Jail Time for Hunting Down People on Bikes With a Car While Drunk: Zero

2887130491_b1c9cece0e.jpgWhat will
it take for people to realize hitting people on bikes is not a laughing
matter? (Photo: Pedal_Power_Pete
via Flickr)

Earlier this week, we wrote about a Mike Pintek, a Pittsburgh radio
show host who joked
about hitting bicyclists with his car
.

Today, we read in the Chicago
Bicycle Advocate Blog
about two young men who were convicted of
hunting down bicyclists to hit with their car — while they were drunk.

Good thing they were convicted, you might think. But when you hear
the sentences they received, you might be shocked:

The second man charged with intentionally hunting down and
striking a bicyclist in Brookfield on May 31, 2009 has been sentenced to
zero jail time. The driver, 20-year-old Erik Fabian, pled guilty to
aggravated battery with a deadly weapon and leaving the scene of an
accident.  He was sentenced to two years probation.  Fabian’s
buddy, Armando Reza, was sentenced last week to 10 days in jail
for
the same incident, a seemingly light sentence that has outraged a good
many Chicago bicyclists. According
to the Chicago Breaking News Center
, the two were drinking before
deciding to drive around looking for bicyclists to hit. Both men were
sentenced by Cook County Judge Carol Kipperman.

The Active
Transportation Alliance
, a Chicago bicycle advocacy group, has
expressed outrage at the "insufficient sentences" given to the men. This
morning the group started a letter-writing campaign directed at Cook
County State’s Attorney, Anita Alvarez, and assistant state’s attorney,
Mike Pattarozzi, to justify these negotiated sentences. According to the
Alliance the crimes with which the men were charged were eligible for
penalties of up to 2-5 years in jail.

According to a news
story
about the incident, the two men dared each other to commit
the assaults. It was like a game to them — they even pulled over to
switch seats so they could each get a chance to play. Fortunately,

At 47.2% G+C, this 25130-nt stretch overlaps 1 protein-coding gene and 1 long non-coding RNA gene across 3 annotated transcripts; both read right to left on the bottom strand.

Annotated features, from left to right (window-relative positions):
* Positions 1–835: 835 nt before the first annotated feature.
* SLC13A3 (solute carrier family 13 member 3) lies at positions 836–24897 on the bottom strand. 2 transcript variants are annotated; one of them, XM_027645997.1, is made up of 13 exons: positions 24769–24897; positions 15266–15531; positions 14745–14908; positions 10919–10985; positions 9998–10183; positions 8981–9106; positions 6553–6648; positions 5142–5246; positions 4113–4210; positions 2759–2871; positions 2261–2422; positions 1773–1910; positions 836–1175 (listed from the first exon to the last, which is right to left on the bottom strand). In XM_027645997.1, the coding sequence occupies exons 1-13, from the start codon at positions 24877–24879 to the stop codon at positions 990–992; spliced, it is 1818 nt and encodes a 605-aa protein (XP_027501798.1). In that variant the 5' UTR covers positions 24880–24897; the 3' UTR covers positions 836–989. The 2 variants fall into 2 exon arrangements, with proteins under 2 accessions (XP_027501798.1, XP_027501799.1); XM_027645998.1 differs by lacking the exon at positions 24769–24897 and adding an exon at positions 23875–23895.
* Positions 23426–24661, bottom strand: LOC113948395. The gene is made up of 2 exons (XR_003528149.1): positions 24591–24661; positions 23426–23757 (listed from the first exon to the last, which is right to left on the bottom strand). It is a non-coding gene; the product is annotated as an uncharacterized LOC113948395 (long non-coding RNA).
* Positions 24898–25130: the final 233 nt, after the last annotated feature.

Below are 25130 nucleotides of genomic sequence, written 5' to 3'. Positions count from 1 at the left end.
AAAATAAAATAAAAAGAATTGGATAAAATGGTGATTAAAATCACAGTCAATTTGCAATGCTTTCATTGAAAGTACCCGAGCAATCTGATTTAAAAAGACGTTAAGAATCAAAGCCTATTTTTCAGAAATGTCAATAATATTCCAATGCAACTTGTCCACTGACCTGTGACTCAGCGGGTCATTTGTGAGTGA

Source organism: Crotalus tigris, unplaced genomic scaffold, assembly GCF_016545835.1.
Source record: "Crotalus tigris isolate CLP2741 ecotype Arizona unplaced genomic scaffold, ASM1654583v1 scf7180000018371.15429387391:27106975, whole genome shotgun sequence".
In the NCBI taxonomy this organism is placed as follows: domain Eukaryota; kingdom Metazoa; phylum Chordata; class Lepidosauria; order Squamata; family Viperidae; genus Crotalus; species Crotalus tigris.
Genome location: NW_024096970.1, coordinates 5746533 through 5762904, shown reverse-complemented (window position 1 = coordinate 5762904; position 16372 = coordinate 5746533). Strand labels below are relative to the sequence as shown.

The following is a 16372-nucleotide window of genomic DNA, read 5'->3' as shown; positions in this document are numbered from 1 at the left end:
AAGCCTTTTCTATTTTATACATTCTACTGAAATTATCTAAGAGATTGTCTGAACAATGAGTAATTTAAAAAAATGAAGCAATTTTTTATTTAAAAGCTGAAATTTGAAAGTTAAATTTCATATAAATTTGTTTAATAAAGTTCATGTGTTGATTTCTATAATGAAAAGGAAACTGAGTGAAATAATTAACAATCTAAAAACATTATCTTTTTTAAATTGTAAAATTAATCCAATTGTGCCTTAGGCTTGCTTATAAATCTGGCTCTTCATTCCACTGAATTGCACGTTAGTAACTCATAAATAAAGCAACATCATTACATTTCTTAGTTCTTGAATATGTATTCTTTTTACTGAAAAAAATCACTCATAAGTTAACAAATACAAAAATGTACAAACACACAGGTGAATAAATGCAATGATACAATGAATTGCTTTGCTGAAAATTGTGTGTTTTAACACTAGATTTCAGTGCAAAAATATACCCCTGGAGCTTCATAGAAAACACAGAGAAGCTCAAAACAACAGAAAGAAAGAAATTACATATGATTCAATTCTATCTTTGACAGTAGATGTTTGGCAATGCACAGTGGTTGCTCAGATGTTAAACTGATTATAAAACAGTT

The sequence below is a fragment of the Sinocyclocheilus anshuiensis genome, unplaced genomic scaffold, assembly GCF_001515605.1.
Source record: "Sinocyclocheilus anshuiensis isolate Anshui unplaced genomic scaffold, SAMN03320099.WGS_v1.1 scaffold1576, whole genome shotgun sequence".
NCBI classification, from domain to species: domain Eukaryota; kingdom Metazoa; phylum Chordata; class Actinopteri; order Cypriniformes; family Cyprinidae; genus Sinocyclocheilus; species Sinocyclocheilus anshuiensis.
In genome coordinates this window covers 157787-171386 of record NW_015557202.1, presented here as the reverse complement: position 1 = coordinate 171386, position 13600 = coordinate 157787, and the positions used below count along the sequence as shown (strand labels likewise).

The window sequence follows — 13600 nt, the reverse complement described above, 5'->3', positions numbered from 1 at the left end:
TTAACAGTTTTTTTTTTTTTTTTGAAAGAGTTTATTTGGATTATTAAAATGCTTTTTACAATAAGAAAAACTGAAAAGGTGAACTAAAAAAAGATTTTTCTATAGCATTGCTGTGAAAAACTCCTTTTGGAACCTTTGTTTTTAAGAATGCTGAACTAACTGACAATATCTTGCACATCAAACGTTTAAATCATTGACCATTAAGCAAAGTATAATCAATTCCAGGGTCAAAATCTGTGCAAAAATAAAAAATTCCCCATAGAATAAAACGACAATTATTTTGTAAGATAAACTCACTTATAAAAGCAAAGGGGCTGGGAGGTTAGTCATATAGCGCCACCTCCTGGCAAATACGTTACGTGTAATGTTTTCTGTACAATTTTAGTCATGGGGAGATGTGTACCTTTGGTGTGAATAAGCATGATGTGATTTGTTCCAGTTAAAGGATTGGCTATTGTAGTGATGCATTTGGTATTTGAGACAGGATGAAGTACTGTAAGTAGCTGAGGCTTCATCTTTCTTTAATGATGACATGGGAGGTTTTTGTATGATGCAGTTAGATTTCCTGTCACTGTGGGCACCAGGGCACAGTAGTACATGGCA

neither of the people they struck was seriously injured. But it’s not
hard to imagine how differently it might have turned out.

And yet, in a culture where assault with a vehicle is routinely
joked about, prosecutors are willing to cut offenders an easy deal.

More from around the network: Xing
Columbus
writes in praise of car-pooling. M-Bike.org
has some news about more funding for the Underground Railroad bike
route. And Atlanta
Bicycle Coalition
reports on a $5 million boost for a major bike
trail in that city.

  • Eric

    There is some hope for justice in this case, and precedent. Back in the late 90’s in Chicago we faced something similar, though with a more grim crime in question – the intentional killing of courier Thomas McBride. The driver was convincted of first degree murder.

    http://www.laurenjo.com/articles/chicago_12_5_01.shtml

  • Alexei

    When I hear stories like this, it makes me want to make some fake street signs to put up around town: “No running down or killing pedestrians or cyclists. Fine $100”, or whatever the mild penalty in the latest case might be. Maybe that’ll get people’s attention.

  • @Alexei no need to educate the cretins that they can actually get away with murder. They might decide to take you up on it.

    ref: Freakonomics, Child care center was having trouble with people being late to pick up their kids. So they started fining people $5 for being late. Lateness increased – $5 was less of a penalty than feeling guilty for being late. It was like “upgrading” to extra child care for $5.

  • Alexei

    Well, I figure that if it’s widely known, there will be more outrage and it will be changed faster, whereas if it’s just some quietly-dropped cases now and then, there will be no action. If you want to correct the injustice, there’s no avoiding the fact that you have to educate the public about the existence of the injustice, and the fact that this knowledge might lead some evil people to evil deeds is unavoidable to my mind.

  • Dan

    Ms. Alvarez (the State’s Attorney) responded to the letter writing campaign, basically saying that she requested jail time and the Judge issues probation over her objections. See the reply: http://bit.ly/agAmBG

    Judge Kipperman’s office can be reached at (708) 865-6060 if anyone would like to voice their thoughts.

    -Dan

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